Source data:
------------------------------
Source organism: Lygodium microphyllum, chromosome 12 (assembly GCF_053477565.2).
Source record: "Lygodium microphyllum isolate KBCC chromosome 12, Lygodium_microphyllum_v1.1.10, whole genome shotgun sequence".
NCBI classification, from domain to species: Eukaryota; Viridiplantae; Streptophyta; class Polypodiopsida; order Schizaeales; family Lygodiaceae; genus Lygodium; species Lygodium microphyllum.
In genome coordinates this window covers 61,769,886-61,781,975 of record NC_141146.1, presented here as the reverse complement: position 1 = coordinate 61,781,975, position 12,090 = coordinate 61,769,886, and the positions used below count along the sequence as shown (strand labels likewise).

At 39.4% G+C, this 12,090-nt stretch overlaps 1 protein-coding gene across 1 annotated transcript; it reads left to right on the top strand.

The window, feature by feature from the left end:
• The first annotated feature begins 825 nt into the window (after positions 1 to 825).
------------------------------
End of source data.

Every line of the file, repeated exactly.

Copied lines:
Source organism: Lygodium microphyllum, chromosome 12 (assembly GCF_053477565.2).
Source record: "Lygodium microphyllum isolate KBCC chromosome 12, Lygodium_microphyllum_v1.1.10, whole genome shotgun sequence".
NCBI classification, from domain to species: Eukaryota; Viridiplantae; Streptophyta; class Polypodiopsida; order Schizaeales; family Lygodiaceae; genus Lygodium; species Lygodium microphyllum.
In genome coordinates this window covers 61,769,886-61,781,975 of record NC_141146.1, presented here as the reverse complement: position 1 = coordinate 61,781,975, position 12,090 = coordinate 61,769,886, and the positions used below count along the sequence as shown (strand labels likewise).

At 39.4% G+C, this 12,090-nt stretch overlaps 1 protein-coding gene across 1 annotated transcript; it reads left to right on the top strand.

The window, feature by feature from the left end:
• The first annotated feature begins 825 nt into the window (after positions 1 to 825).